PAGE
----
Light but able to hold up to both temperatures, picks and stick checks seems to be a conundrum, a battle that manufacturers grapple with consistently.
“Philosophically speaking, you have to figure out what’s more important. We’re going to compromise the slightest in weight but make it so much stronger and more durable,” Carcaterra said. “You don’t want it to compromise your performance. If it’s too light, it could get too flimsy and won’t hold up.”
Searching for that balance, Jerry Prochko and his company C12 Lacrosse believe they have found the solution with a high-performance carbon-fiber handle.
The company uses a seamless carbon fiber system along with an exoskeleton to stiffen the shaft and protect it from dents. There’s even a video on C12’s website showing someone performing a 270-pound deadlift with one of the carbon-fiber handles.
“Seams in a handle don’t laminate and that’s where you get your failure,” Prochko said, referring to the importance of the seamless technology. “Once you start getting dents in your handle, there’s a psychological element that dampens your confidence that that ball is going to go exactly where you want it to. [Some players] can’t tolerate a dented handle or dented pole.”
He also said that the pole also continues to add to the innovations in control.
“It dampens energy. When you’re getting stick-checked and you have sticks all over you, you don’t get that ping like with aluminum sticks,” he said. “You’re able to secure it and the ball won’t pop out.”
Another innovation to the stick is the position-specific heads and handles.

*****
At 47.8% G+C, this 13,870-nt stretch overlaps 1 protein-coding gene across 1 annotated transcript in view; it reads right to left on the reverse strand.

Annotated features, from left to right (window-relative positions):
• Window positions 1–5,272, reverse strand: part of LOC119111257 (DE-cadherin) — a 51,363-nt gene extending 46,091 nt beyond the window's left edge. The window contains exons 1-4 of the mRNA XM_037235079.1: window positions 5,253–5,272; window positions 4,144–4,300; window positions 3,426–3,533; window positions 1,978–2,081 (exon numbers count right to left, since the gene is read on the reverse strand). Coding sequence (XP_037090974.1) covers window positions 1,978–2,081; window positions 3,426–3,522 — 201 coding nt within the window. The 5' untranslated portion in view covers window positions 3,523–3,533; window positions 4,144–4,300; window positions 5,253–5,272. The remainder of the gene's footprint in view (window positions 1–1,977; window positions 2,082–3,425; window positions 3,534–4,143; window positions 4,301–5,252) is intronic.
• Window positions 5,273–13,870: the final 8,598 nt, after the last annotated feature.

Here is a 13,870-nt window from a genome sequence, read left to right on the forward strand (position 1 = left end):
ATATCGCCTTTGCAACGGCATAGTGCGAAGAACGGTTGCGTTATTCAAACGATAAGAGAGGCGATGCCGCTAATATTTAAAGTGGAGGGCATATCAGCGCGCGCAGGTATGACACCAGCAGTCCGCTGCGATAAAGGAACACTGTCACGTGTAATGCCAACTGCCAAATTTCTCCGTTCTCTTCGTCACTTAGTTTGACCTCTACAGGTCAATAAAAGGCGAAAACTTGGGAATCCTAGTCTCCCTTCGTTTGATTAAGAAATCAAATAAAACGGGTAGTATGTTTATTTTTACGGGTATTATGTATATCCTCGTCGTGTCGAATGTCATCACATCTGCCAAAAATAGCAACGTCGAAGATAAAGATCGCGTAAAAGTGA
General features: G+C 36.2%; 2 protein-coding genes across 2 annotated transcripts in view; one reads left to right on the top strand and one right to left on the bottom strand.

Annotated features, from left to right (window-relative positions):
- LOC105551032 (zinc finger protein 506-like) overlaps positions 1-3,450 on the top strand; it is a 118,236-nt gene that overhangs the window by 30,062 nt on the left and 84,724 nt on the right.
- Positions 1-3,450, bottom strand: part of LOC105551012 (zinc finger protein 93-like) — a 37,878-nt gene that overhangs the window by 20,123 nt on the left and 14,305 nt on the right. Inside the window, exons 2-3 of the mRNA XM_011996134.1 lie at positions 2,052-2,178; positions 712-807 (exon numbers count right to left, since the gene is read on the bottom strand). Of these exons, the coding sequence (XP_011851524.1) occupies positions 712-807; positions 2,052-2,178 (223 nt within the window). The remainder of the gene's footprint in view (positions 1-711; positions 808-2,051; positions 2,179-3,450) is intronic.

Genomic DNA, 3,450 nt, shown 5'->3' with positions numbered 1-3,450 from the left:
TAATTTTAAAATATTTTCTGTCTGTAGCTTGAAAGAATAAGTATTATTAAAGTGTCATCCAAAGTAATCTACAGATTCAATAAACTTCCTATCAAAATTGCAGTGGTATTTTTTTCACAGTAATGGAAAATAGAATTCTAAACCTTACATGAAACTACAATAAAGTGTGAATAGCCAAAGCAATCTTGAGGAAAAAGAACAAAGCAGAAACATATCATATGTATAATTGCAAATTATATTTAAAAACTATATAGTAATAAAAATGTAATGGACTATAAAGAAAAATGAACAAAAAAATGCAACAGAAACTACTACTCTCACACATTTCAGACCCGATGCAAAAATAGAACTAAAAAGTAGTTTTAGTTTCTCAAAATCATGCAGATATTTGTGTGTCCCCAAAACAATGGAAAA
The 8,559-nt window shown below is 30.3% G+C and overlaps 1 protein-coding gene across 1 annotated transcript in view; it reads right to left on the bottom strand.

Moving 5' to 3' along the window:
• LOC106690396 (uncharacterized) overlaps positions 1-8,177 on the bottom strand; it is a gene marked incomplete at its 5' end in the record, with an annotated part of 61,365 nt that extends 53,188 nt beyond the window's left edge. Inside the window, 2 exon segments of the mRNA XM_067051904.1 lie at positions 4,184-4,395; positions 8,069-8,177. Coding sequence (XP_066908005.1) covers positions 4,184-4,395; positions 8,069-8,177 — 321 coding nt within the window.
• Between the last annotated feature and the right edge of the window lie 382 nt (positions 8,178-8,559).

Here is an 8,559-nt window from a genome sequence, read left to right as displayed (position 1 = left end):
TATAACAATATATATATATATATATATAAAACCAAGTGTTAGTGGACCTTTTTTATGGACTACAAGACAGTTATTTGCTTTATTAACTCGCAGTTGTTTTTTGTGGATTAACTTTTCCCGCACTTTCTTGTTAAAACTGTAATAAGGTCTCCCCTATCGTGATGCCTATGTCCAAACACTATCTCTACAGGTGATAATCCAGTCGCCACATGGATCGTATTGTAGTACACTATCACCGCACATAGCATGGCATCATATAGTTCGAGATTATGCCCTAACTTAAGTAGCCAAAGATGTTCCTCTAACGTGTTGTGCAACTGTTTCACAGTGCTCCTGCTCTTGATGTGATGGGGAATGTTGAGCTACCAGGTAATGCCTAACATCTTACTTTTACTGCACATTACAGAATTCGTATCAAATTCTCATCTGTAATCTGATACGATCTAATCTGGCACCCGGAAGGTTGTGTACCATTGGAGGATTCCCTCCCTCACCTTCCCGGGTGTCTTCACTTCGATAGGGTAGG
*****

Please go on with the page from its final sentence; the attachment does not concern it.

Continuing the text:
“When you look at heads today and the positions of the game, there’s very different requirements of the equipment,” Warrior’s Burns said. “We look at the head and try to see what a defender would need or what an attackman would need. You see a lot more specialization in the game today. You see guys that are just lefty attackmen. You see it in the faceoff position, where it’s just really specialized. You see it happen on the field, and I think the equipment has just been in response to that.”
While sticks continue to evolve in an effort to improve the level of play in all levels, several NCAA rule changes over the past decade also have impacted head measurements and pocket guidelines.
The new laws of the game in the college ranks have given the manufacturers new challenges to work through.
“The NCAA rule changes to head specifications a few years ago created an enormous amount of work for us,” said Morea, noting that the challenges required some heavy lifting by the company’s research-and-development team.
Carcaterra said he believes the new changes won’t hold the game back, however.
“It will help the younger players develop better habits; if a stick is strung properly, the hold will still be there,” Carcaterra said, noting that some individual players are proof positive that good players will adapt. “Mark Matthews never played with a ‘U,’ he just had such strong hands from box,” Carcaterra said. “Steele Stanwick used a traditional leather stick.”
As companies move forward, it isn’t just the stick that should be enhanced. Burns says that the player’s knowledge of the stick and how it works needs to improve as well.
“Understanding your stick is so important to players. You need to understand the shooting strings and what whip is,” he said. “Your whole career in the beginning is tuning your stick, like a guitar. It’s understanding what causes that, and that takes some time. People don’t understand why the ball is coming out of the stick a certain way, and it should be taught at a very young age how to fix your stick.”
While the stick’s function remains the same as it did in the very first game of lacrosse played by the Native Americans, its look, feel and technology has changed immensely.
From wood to plastic heads, and wood to aluminum to titanium to now carbon fiber handles, many have invested in improving the stick. With increasing feedback from top players — and with even the more average players starting to be more aware of what makes a stick “right” for them — continuing efforts to improve the stick should continue making the game better and easier for future generations.
This article originally appeared in the January 2013 issue of New England Lacrosse Journal.